Whether it's corn, wheat or soybean, Kansas grows it. And given the importance of those crops to the United States economy, people who live in cities might be forgiven for thinking the Sunflower State's farmers have it made.
Paul Johnson, an organic farmer in Jefferson County, just northeast of Topeka, and a policy analyst for the Kansas Rural Center, says the situation in farmland is much more dire than most people know.
"Two or three folks out of a hundred are involved in agriculture at this point, so it's out of sight, out of mind," Johnson says.
To ease the load of family farmers struggling to make ends meet, he recommends that people who live in cities and suburbs — and the legislators who represent them — support four policy changes:
1) Reorient the Farm Bill
The vast amount of Farm Bill payments go toward making up for low crop prices and crop insurance, Johnson says, and that goes to the larger and larger farms. He says more government assistance should go to smaller farms.
"Kansas has about 60,000 farms and a third of them get no federal help at all," he says.
That means many farmers have no economic net to catch them when things go wrong.
"If they gave me that magic wand, I would put clear subsidy caps on the largest farms and reorient that money towards conservation, planning by farmers for their land, and water treatment," Johnson says.
And it's not just farmers who depend on Farm Bill policies for their livelihood. Nutrition programs like SNAP, which provides food assistance to low-income people, make up the bulk of Farm Bill spending.
"There's just a bright line drawn between farm programs and food programs," says Johnson, who has spent decades watching the Kansas legislature debate agriculture policy. "You never have a coordinated dialogue between what's happening with food stamps, what's happening with farm programs, how are they integrated, and we should be able to do it."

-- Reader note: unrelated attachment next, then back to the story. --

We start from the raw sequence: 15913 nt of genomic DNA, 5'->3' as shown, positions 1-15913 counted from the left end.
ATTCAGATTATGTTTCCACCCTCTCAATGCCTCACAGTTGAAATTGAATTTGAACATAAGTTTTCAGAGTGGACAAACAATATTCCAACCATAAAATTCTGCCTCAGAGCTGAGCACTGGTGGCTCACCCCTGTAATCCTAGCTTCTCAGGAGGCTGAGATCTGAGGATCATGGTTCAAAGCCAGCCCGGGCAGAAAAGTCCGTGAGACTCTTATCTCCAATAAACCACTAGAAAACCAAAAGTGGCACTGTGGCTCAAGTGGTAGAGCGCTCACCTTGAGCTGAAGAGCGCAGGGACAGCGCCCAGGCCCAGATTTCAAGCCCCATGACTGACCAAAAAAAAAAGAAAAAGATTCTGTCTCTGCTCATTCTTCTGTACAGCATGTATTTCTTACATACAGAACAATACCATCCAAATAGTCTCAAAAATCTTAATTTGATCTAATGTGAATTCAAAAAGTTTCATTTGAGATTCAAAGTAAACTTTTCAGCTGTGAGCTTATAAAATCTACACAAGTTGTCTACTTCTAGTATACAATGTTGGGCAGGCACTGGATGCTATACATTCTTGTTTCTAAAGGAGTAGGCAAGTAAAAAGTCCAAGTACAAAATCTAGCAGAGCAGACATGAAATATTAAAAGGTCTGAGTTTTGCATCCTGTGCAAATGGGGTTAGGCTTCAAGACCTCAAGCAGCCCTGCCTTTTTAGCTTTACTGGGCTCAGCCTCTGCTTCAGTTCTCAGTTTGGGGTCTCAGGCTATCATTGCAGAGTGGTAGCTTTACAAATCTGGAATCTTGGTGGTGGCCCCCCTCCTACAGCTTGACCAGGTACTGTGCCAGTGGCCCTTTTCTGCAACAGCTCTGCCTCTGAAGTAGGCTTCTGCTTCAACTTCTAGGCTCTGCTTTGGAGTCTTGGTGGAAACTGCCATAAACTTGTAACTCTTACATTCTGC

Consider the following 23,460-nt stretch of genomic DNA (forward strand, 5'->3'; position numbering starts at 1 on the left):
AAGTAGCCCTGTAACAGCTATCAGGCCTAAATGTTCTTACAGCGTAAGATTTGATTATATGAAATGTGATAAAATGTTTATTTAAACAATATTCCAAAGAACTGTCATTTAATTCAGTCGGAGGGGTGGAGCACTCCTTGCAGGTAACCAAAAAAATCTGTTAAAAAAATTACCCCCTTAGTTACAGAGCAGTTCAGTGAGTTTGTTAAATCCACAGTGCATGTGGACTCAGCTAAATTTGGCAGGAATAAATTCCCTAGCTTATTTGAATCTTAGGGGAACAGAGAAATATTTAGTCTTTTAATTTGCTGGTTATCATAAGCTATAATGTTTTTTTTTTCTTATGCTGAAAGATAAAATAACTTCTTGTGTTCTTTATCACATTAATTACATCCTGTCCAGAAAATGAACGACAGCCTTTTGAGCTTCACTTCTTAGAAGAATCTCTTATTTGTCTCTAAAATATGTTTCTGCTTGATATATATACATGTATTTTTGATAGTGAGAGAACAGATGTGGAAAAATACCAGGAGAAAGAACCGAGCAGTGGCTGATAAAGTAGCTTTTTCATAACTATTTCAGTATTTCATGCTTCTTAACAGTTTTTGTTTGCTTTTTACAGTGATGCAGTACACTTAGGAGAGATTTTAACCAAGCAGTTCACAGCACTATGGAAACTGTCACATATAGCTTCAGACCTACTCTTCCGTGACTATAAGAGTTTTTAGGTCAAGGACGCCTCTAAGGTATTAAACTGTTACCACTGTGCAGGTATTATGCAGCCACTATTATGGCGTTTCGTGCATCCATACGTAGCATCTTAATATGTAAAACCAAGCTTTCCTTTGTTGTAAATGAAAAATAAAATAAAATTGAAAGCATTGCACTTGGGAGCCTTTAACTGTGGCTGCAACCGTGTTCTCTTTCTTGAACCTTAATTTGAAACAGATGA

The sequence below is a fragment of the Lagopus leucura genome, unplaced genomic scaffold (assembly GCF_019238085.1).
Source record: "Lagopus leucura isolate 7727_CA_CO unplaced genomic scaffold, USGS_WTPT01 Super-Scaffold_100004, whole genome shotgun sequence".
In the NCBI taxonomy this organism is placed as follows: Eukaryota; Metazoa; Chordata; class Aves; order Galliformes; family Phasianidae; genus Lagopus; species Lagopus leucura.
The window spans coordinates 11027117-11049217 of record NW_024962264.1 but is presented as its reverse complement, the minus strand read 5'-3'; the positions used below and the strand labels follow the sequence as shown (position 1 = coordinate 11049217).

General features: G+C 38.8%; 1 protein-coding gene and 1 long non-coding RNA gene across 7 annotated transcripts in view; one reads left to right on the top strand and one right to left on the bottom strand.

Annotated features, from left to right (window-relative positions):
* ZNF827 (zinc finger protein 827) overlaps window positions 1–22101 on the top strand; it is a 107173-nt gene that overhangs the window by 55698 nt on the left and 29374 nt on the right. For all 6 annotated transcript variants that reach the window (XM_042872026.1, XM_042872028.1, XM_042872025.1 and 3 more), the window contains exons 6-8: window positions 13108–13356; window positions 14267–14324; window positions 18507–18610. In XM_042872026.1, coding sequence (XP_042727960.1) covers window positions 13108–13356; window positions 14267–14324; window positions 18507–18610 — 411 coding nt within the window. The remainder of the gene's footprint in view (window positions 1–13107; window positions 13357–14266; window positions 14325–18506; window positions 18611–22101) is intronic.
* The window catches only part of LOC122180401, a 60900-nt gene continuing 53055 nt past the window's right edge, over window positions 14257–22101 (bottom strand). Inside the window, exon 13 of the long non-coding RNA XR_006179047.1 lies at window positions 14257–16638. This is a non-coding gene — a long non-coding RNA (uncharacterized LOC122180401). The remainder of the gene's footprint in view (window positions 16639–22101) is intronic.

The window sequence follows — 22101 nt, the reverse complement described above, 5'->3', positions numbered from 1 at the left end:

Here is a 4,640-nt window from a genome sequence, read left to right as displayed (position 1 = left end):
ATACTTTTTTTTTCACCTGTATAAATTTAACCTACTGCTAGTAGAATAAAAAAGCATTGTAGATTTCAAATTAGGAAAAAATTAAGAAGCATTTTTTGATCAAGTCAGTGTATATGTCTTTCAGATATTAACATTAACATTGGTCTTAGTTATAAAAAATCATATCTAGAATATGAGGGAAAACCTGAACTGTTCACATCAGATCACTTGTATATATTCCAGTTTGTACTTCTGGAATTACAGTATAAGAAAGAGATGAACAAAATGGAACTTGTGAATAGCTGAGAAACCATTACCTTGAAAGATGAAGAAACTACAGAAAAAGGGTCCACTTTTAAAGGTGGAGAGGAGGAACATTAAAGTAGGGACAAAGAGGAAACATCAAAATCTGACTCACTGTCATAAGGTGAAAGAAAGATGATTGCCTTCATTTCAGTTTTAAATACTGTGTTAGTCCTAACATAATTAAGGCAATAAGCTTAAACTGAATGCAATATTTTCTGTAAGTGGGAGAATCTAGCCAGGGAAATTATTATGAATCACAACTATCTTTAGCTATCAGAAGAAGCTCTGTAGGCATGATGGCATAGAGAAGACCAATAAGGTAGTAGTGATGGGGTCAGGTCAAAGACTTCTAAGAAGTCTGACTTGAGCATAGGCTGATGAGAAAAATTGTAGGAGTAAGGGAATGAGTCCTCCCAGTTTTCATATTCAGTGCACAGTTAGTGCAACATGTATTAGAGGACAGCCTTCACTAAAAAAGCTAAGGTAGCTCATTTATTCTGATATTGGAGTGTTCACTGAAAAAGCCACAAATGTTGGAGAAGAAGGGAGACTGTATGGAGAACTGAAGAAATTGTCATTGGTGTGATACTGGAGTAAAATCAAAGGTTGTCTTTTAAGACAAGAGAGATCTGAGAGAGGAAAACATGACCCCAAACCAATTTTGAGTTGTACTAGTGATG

2) Expand Medicaid in Kansas
"Half the farmers in Kansas have to work off-farm to get health insurance or to balance what they're not getting on income on the farm," Johnson says.
Expanding Medicaid, he says, "would make a big difference." It would particularly help shore up mental health resources in a state that doesn't have a great deal of them to offer.
"Farmers are pretty stoic lot and pretty solitary, and sharing some of those concerns and (crises) can be difficult," he says. "Unfortunately I think a number of farmers are on their own."
Rural health systems could also benefit from Medicaid expansion. According to the Sheps Center for Health Services Research, 94 rural hospitals have closed in the U.S. since 2010, and most of them were in states that did not to pursue expansion. Several polls suggest a majority of Kansans favor Medicaid expansion.
3) Fix rural housing
Any hope of keeping people from leaving rural parts of the state hinges on being able to provide them with housing.
Under Gov. Kathleen Sebelius, the Kansas Division of Housing became the Kansas Housing Resources Corporation and the legislature lost sight of it, Johnson says.
"And that's supposed to be our statewide housing agency."
To reengage lawmakers and the public, Johnson suggests taking a lesson from history.
"Governors prior to (Kathleen) Sebelius and (Bill) Graves had governor's commissions on housing that brought recommendations regularly to the legislature," he says. "All of that has just drifted away."
4) Cut Kansas' sales tax on groceries
Gov. Laura Kelly has said she's in favor of giving food shoppers a break, but that she wants to wait until 2020 to change any tax laws. Meanwhile, Kansans are stuck paying a 6.5 percent sales tax on groceries, one of the highest rates in the country.
"It's very costly," Johnson says, but it's one more step toward getting healthy food to the people who can least afford it.
"There's a whole educational campaign that needs to be done," he says. "We go for the fat, sugar and salt diet — the Western diet that we've propelled around the world. America really needs take a hard look, because what we subsidize in our Farm Bill and the commodities that we grow really drives us towards a very poor nutritional diet."